Battle-scarred Lebanese teens reconcile through theatre | AFP

[Published here August 7, 2015 with photos]

Beirut (AFP) – The young man cowered behind a barrel on the barely lit stage, as his companion pointed a fake weapon towards a roaring audience in a Beirut theatre.

The amateur actors were re-enacting a familiar scene from their native Tripoli, one of Lebanon’s most volatile cities.

For decades, but with increasing frequency since the Syrian conflict erupted next door, fighters from the city’s mostly Alawite Jabal Mohsen neighbourhood and the Sunni-majority Bab al-Tebbaneh have clashed in recurring bouts of violence.

Men, young and old, fire at each other from the rooftops of pockmarked buildings. Sheets are hung across streets to stop snipers targeting passers-by.

Even during peaceful periods, residents often avoid passing through rival districts.

Tensions between the two neighbourhoods worsened as Syria’s war dragged on, with Sunnis identifying with the Sunni-led uprising in Syria, and Alawites siding with their religious kin of Bashar al-Assad’s regime.

It is against that backdrop that a local NGO and director brought together battle-scarred teens from the two districts to perform in “Love and War on the Rooftop: a Tripolitan Tale”.

For four months, the young residents — some of them former fighters — worked with conflict-resolution group March and Lebanese director Lucien Bourjeily to produce a modern-day tale of romance and reconciliation.

“I was really hesitant in the beginning because there was something I didn’t like — that there were guys from Jabal (Mohsen),” said Tarek Hebbawi, a 24-year-old from Bab al-Tebbaneh.

He saw all young men from Jabal Mohsen as “thugs,” he said.

“But then I saw that just like there are good people in Bab al-Tebbaneh, there are good people in Jabal Mohsen.”

– ‘We’ve become family’ –

The play tells the story of a frustrated director attempting to put together his own performance in which Ali, from Jabal Mohsen, falls in love with Aisha, from Bab al-Tebbaneh.

The play’s debut in Beirut was received with a standing ovation for the actors, who hugged each other tearfully on stage.

“It’s the world of theatre that creates this common space for them to gather, talk, discuss,” said Bourjeily, the director.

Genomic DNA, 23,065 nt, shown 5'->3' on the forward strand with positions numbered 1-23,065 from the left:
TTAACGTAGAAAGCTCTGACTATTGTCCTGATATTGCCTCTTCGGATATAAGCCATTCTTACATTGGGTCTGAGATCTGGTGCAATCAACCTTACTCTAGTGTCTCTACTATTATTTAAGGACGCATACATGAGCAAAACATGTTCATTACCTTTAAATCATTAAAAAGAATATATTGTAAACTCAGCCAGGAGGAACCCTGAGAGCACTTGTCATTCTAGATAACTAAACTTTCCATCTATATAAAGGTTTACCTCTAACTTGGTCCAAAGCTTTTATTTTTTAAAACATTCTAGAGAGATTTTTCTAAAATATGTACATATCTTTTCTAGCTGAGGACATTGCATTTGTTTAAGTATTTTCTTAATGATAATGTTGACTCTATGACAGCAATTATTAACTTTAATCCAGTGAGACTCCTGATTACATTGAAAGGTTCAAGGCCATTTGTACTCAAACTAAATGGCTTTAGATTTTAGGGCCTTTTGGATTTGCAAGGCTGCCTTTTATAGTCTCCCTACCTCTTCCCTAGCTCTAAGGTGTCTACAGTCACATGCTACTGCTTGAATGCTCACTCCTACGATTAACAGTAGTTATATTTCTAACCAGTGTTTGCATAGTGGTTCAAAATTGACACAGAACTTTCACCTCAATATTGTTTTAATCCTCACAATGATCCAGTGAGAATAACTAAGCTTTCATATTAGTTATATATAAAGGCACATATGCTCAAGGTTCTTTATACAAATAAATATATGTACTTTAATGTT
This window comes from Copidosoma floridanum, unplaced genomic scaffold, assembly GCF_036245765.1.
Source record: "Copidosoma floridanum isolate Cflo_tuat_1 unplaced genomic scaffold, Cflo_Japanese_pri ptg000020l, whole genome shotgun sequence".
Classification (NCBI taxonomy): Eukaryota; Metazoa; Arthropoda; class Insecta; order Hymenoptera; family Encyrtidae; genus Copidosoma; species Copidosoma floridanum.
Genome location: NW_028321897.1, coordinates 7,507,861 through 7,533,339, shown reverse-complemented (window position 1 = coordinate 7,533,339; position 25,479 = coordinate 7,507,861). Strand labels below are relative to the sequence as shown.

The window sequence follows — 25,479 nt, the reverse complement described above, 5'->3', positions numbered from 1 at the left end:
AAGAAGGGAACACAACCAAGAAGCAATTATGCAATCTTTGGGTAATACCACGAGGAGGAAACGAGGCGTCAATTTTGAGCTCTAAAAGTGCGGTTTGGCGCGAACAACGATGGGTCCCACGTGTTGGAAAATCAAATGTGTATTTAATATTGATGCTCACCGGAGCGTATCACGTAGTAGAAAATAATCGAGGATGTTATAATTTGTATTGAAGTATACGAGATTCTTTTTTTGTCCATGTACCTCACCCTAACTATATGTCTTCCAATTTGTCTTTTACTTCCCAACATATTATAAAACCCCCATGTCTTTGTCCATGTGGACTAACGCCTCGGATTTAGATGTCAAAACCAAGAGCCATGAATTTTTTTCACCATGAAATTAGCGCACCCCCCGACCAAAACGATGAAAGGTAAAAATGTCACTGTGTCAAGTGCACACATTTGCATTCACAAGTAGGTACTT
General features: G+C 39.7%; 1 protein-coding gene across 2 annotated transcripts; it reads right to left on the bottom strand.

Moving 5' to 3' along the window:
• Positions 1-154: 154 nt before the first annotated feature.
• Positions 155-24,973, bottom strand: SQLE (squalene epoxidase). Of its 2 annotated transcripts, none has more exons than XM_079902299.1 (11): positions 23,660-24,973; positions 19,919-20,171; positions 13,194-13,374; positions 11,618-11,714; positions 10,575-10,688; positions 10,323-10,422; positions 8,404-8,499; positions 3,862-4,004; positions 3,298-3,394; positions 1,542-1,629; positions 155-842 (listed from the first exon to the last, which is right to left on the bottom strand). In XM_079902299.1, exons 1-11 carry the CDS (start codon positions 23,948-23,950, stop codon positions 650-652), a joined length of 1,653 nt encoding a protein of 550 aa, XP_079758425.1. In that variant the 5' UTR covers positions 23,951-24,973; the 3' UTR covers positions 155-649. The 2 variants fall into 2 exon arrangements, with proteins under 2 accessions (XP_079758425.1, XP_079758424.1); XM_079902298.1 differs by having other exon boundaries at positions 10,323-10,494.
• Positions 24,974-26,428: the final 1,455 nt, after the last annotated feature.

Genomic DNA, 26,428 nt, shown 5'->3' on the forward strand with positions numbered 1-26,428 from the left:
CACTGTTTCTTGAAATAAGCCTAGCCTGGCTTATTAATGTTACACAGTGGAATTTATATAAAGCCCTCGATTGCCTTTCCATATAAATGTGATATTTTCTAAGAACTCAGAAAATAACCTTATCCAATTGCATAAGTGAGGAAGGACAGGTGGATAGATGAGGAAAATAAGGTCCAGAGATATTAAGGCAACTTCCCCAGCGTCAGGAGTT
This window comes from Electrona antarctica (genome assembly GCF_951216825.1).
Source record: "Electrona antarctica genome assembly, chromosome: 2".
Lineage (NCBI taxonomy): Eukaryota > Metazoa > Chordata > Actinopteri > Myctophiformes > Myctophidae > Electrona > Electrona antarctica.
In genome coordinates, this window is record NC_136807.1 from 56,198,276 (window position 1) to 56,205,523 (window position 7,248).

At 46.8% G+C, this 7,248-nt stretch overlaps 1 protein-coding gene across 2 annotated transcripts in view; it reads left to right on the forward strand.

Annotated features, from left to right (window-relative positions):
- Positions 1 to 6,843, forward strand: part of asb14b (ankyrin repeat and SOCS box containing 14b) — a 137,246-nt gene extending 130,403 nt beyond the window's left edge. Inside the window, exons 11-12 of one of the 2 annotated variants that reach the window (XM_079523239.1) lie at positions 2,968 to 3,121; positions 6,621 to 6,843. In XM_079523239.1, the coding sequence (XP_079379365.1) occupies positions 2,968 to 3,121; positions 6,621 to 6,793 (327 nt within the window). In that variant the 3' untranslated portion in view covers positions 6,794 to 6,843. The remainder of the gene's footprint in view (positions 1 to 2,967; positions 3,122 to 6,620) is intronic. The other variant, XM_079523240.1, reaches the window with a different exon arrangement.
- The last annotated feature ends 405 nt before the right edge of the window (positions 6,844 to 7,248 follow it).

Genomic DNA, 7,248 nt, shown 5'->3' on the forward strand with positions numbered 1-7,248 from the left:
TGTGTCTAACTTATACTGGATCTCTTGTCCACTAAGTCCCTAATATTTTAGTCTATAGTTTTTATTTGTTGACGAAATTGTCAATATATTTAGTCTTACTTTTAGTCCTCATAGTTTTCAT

Putting the play together was fraught with challenges.

On the day of the first rehearsal, violence broke out in Bab al-Tebbaneh — where the rehearsals were to be held — so none of the youth from Jabal Mohsen left their neighbourhood.

For the second rehearsal, the participants attended but immediately divided themselves into two groups based on their neighbourhood, Bourjeily said.

Yet when they began sharing their stories as part of the playwriting process, “they saw that they’re like each other,” said March head Lea Baroudi.

“They saw that they have the same problems. They suffer from the same things,” Baroudi told AFP.

Some of the shared problems — unemployment, unfair stereotypes — feature prominently in “Love and War”.

“I got a job, but as soon as they found out I was from Bab al-Tebbaneh they fired me,” one young man said to his nodding companions as they gathered to play cards in one scene.

“We’ve all become family, and thankfully we can all sit together — we go down (to Bab al-Tebbaneh) and they come to us,” said Ahmad Suleiman, a slender 20-year old from Jabal Mohsen.

– ‘We want to work’ –

Relations between Lebanon’s 18 religious communities, mainly Christian and Muslim, are tense and have driven the country to political paralysis.

The multi-confessional fabric has been further strained by the spillover from the four-year war in neighbouring Syria, sparking violence elsewhere in the country, though not as recurrent and infamous as in Tripoli.

Hebbawi said he hoped other young residents of the city might see the value in spending time with each other and laying down their guns.

“These weapons aren’t for us. They’re for thugs,” Hebbawi said.

The play’s organisers say political wrangling and high youth unemployment — not sectarianism — drive Tripoli’s tensions.

“The problem in Tripoli isn’t the result of an ideological struggle. The problem is a lack of employment opportunities,” Baroudi said.

She called on officials to reduce youth unemployment to “get them out of this vicious cycle they’re living in.”

March is considering opening a cafe, run by the cast, between Bab al-Tebbaneh and Jabal Mohsen where teens could build bonds and plan events instead of joining local militias.

Baroudi and the actors also blamed Lebanon’s political class for aggravating tensions in the city by supporting armed groups.

“The first thing I want to say is to all the politicians: ‘Don’t stir things up like you did before’,” said Suleiman.

“My message for Lebanon is… why all these wars?” said Hebbawi.

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